The Journey to Freedom
Freedom stands for many different things for different people, and Mark Twain’s novel The Adventures of Huckleberry Finn shows a great example of that. Freedom is defined as being free or at liberty rather than in confinement. In the case of Huckleberry Finn freedom stands for having self-choice and to not being confined in a civilized area. For Jim freedom stands for being free from slavery, and for the Wilkes family freedom stands for being free from their financial burden caused by the King and the Duke.
Huckleberry Finn is a thirteen-year-old boy who lives in St. Petersburg, Missouri, and has always been free to do as he wished. Huck has never had support from the community, especially when it comes to protection from his father, Pap, who is an abusive drunk. In Chapter One Mark Twain writes how Widow Douglas and Miss Watson, two wealthy sisters adopt Huck, take him in to their home, and attempt to civilize him. Huck, being the rebellious child he is, left the widow’s house and was once again free to do as he wished. When Huck was asked by Tom Sawyer to join his band of robbers Huck accepted it, but Tom would only allow him to join if Huck would return to the widow and be respectful. This was not the only attempt by someone to civilize Huck. In the final chapter of the book, Tom's Aunt Sally offered to adopt Huck, and although Huck had grown close to her, he said that he couldn’t stand to be civilized. He ought to know because he had been there before. Huck states in the last chapter that he needs to be planning for his journey for the west, because he wasn't about to be civilized.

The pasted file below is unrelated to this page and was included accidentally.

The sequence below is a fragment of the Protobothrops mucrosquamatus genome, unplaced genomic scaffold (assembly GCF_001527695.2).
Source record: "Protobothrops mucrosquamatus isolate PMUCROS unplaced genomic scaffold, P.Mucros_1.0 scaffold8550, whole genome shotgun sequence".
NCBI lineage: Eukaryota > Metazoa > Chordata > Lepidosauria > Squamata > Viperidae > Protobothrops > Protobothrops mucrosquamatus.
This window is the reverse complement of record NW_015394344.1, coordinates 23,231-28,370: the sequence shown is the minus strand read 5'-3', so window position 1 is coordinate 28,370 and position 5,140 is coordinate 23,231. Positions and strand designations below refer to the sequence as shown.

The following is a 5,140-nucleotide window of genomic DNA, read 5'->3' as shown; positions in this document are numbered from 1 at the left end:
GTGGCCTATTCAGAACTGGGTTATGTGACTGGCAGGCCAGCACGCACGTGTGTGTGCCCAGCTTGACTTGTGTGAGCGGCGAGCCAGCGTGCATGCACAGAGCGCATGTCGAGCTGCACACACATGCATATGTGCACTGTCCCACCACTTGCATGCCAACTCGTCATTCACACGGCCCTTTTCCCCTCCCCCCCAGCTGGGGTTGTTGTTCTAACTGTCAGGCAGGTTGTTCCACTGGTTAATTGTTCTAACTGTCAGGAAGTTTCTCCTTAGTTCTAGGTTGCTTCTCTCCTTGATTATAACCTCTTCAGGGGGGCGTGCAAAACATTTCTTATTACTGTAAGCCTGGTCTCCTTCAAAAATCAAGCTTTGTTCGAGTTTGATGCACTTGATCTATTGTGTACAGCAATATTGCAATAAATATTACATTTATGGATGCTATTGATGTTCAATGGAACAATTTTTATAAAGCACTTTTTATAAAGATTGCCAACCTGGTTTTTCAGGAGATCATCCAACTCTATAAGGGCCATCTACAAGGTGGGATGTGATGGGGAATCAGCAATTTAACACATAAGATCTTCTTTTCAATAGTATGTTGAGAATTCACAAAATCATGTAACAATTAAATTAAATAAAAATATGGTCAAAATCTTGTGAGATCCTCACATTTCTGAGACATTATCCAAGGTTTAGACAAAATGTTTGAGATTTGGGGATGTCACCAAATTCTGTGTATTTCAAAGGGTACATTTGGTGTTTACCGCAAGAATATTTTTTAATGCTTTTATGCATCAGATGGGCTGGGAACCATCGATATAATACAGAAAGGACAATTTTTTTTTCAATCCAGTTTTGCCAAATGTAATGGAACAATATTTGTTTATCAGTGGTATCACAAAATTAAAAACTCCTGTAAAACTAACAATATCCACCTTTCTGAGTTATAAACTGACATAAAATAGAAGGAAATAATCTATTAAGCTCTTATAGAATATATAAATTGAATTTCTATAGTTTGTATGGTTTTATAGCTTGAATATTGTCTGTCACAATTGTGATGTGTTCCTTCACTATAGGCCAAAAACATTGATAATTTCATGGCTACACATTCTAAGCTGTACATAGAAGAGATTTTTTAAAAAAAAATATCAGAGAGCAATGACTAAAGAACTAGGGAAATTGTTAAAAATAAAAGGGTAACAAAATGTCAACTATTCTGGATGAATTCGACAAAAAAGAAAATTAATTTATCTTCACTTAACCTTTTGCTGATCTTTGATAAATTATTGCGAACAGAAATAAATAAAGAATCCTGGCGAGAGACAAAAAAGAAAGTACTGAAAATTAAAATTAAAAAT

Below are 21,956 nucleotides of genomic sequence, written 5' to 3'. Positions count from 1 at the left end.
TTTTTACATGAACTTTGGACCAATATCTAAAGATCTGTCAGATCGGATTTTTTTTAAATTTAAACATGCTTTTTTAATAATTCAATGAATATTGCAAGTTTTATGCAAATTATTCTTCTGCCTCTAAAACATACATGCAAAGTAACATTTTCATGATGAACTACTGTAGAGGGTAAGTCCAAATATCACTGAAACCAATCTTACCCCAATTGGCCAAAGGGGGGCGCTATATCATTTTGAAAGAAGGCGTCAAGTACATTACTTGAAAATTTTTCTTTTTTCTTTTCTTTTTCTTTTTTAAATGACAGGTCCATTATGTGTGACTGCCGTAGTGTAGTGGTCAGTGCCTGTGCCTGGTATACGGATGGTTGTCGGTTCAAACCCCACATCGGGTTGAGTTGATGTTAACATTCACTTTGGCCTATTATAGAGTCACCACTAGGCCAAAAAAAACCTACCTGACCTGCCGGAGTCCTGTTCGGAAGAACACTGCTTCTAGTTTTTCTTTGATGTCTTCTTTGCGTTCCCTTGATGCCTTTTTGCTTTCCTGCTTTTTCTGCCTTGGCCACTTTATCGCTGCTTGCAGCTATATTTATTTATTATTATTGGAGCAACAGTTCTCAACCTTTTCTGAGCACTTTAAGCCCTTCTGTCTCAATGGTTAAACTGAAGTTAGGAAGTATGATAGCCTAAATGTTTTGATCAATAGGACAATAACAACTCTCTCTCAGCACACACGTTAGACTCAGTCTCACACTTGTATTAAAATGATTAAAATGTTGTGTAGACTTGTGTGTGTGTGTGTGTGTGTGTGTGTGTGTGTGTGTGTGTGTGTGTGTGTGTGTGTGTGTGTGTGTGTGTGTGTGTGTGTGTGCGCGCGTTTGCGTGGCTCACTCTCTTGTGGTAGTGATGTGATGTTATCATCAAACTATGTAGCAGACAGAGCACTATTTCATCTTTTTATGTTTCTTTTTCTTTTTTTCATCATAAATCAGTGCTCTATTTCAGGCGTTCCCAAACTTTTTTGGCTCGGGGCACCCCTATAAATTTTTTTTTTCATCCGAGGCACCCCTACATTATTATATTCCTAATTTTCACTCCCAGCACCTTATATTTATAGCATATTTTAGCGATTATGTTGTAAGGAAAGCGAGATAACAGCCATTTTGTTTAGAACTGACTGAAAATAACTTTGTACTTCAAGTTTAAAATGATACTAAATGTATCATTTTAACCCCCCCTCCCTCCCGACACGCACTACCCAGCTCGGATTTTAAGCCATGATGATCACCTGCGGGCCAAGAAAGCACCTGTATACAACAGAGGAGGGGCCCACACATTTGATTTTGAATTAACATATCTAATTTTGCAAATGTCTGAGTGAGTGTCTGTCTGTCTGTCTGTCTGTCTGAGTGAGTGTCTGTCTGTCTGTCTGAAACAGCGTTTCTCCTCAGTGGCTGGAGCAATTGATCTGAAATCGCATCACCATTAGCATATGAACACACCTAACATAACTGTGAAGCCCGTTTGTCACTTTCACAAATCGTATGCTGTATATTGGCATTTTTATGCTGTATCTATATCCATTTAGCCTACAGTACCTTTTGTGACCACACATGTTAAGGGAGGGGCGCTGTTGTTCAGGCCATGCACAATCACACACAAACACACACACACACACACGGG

Jim is one of Miss Watson’s household slaves who is Huck’s companion on his journey down the Mississippi. Jim, although black and seen to be at mercy of all the other characters in the book, indirectly helps Huck mature, showing Huck how race has nothing to do with a person's actions. Jim was never upset about being a slave until he overheard Miss...
Please join StudyMode to read the full document